David Broadland



#7443 rjag

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Posted 10 January 2019 - 11:37 AM

Dont see why the bikes cant use the sidewalk for that section of Douglas between Bay to Uptown. The only spot that has any pedestrians on a steady basis is the bus stop outside of Denny's. 



#7444 Coreyburger

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Posted 10 January 2019 - 11:49 AM

Okay, I'll take that as "No thanks."

 

As you know, the Origin & Destination Travel Study and the Census household questionnaire are not empirical data. In so far as the component parts of our local transportation system are concerned, the latter tells us very little, and the former has large gaps in it. Yet the positions on public transportation policy of both local governments and advocacy groups, such as yours, are largely based on this incomplete, non-empirical information. (Also, I think you should make it clear in this forum that you work for Malatest & Associates and did analysis for the CRD's ODT study even though you were on the board of directors of the GVCC.

 

Uhh, O&D and JtW are definitely empirical data. They are just somewhat limited data (time or what they capture). As for my employer, I have never hidden that (a trivial Google will lead you to my personal website About Me- http://www.coreyburger.ca/about-me/).

 

As for "largely based on", that definitely isn't true for the GVCC. Our advocacy positions are based on a lot of different evidence and research, as I have explained in this forum and other places. In fact, in the immediate previous comment, where I said that counting who bikes already isn't a good measure of who will bike.


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#7445 lanforod

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Posted 10 January 2019 - 11:50 AM

Dont see why the bikes cant use the sidewalk for that section of Douglas between Bay to Uptown. The only spot that has any pedestrians on a steady basis is the bus stop outside of Denny's. 

 

Sidewalks are crappy riding.



#7446 Cassidy

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Posted 10 January 2019 - 11:52 AM

The cycling folks obviously don't want anybody looking too closely at the number of cyclists using the assorted bike paths and bike lanes constructed to date.

 

The last few posts to this thread read like a 30 bullet-point list of excuses as to why no normal survey will work, or will garner numbers that can't be used as a valid metric to determine whether bikes lanes and paths are living up to their initial promise.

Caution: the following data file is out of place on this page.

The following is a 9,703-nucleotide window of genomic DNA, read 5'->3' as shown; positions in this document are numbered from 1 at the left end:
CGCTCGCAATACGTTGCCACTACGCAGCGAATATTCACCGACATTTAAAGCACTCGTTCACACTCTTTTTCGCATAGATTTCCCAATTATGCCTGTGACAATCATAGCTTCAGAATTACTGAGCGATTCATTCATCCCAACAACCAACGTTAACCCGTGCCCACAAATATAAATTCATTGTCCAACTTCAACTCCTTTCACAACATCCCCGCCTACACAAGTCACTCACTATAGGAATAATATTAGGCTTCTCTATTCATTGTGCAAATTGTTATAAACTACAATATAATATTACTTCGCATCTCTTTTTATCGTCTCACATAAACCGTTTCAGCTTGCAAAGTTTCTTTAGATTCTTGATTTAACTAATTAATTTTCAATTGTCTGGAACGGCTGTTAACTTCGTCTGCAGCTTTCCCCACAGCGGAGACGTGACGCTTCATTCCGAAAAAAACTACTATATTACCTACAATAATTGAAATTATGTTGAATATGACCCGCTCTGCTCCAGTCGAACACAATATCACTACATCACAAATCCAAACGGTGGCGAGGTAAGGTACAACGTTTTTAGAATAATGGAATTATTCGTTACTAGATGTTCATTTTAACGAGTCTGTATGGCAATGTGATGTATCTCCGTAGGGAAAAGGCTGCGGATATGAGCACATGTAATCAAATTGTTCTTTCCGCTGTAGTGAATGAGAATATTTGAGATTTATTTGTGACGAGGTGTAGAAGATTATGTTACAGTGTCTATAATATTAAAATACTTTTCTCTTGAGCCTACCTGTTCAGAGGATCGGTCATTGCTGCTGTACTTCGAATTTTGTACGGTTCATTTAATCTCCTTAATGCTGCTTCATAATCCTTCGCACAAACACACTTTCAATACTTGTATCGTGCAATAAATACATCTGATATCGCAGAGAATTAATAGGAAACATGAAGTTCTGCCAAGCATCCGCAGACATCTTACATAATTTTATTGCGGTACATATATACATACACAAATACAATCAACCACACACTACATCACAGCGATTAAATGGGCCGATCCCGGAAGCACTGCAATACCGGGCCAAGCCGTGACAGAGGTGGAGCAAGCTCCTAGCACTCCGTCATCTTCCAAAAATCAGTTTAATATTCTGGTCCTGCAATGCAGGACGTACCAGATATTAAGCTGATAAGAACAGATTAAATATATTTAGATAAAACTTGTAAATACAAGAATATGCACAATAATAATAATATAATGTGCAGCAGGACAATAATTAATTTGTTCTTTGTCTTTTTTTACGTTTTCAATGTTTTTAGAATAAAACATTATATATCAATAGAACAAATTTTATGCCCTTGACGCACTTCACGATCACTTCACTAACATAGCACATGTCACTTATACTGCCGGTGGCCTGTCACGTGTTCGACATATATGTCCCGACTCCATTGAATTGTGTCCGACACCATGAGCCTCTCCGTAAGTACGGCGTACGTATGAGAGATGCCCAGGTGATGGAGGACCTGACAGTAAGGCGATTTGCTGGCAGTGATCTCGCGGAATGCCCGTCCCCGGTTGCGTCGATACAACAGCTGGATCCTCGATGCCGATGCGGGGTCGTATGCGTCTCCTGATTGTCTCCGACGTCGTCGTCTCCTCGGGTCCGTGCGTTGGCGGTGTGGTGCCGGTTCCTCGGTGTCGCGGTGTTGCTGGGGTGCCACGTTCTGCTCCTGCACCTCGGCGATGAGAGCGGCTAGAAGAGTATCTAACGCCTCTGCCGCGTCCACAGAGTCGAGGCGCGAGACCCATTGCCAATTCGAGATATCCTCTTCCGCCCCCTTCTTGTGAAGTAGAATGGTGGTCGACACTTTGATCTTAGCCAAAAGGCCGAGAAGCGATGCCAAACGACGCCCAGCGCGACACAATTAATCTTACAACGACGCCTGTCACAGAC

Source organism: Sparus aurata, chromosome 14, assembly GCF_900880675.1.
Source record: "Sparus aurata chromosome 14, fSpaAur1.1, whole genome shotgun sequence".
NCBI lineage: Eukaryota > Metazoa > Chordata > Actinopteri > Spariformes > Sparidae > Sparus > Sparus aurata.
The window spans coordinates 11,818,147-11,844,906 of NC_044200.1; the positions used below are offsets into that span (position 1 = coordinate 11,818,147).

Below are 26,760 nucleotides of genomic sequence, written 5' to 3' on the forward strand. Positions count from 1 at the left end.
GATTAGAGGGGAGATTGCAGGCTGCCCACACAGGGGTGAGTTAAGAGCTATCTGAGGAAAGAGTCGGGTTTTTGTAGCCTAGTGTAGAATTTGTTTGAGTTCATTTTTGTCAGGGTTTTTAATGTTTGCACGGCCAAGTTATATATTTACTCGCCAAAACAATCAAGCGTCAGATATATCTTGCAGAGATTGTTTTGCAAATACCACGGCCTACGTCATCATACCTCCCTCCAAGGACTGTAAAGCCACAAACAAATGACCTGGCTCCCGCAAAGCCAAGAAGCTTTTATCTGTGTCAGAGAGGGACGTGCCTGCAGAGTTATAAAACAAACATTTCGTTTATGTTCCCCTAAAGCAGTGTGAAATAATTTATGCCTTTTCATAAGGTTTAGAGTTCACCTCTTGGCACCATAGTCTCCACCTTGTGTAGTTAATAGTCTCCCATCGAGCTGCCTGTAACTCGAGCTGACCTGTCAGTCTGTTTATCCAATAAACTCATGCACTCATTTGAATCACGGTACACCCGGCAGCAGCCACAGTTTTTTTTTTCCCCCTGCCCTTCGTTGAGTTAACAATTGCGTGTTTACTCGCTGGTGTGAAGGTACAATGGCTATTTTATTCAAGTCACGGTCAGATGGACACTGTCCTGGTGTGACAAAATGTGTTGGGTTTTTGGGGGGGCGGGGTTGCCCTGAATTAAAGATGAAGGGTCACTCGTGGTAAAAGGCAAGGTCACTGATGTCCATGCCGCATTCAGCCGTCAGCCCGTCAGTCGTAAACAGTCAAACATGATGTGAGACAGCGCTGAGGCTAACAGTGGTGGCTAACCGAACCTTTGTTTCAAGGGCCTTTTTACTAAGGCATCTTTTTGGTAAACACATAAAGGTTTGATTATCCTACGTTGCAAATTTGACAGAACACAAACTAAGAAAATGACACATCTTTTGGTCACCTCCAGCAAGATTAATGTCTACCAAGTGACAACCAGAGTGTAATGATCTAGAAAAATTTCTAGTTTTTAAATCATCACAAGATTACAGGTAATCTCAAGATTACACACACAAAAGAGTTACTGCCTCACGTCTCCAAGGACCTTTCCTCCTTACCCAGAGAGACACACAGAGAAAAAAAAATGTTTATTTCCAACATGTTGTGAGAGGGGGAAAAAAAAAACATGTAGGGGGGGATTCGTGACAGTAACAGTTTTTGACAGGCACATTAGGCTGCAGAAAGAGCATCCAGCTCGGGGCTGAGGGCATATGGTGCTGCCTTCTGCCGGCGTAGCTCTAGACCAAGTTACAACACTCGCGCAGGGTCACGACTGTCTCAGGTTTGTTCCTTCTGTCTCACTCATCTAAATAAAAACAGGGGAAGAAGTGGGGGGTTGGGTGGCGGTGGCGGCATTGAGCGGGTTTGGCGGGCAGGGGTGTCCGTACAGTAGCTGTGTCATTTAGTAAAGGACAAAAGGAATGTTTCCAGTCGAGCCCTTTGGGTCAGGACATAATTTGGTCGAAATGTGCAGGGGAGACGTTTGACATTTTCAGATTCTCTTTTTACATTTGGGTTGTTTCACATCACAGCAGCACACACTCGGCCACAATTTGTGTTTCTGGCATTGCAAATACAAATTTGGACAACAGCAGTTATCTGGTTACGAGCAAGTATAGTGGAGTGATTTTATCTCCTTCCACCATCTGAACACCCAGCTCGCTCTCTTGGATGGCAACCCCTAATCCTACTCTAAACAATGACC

Almost like there's an inherent fear of what the survey(s) might find!

 

Certainly overtones of "thou protesteth too much".



#7447 Nparker

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Posted 10 January 2019 - 11:53 AM

Sidewalks are crappy riding.

Many in the CoV are pretty bad for walking too.


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#7448 Coreyburger

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Posted 10 January 2019 - 11:59 AM

The cycling folks obviously don't want anybody looking too closely at the number of cyclists using the assorted bike paths and bike lanes constructed to date.

 

The last few posts to this thread read like a 30 bullet-point list of excuses as to why no normal survey will work, or will garner numbers that can't be used as a valid metric to determine whether bikes lanes and paths are living up to their initial promise.

Almost like there's an inherent fear of what the survey(s) might find!

 

Certainly overtones of "thou protesteth too much".

 

Far from it - good counters (permanently installed by the government) are great things. I am just cautioning against trying to conflate two datasets: regional/city-scale mode share with numbers of people biking on specific corridors


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#7449 rjag

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Posted 10 January 2019 - 12:03 PM

Sidewalks are crappy riding.


I think most are in better condition than many of our roads.... 😉

#7450 rmpeers

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Posted 10 January 2019 - 12:06 PM

I think most are in better condition than many of our roads.... 😉


It puzzles me that our local govt doesn't want to keep the roads up. Yes, its effective as a means to marginalize motorists, but cyclists also have to endure them.

#7451 Nparker

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Posted 10 January 2019 - 12:10 PM

Sidewalks are crappy riding.

 

Many in the CoV are pretty bad for walking too.

 

I think most are in better condition than many of our roads.... 😉

One of my favourite examples of the CoV's well-maintained sidewalks (Fernwood @ Grant)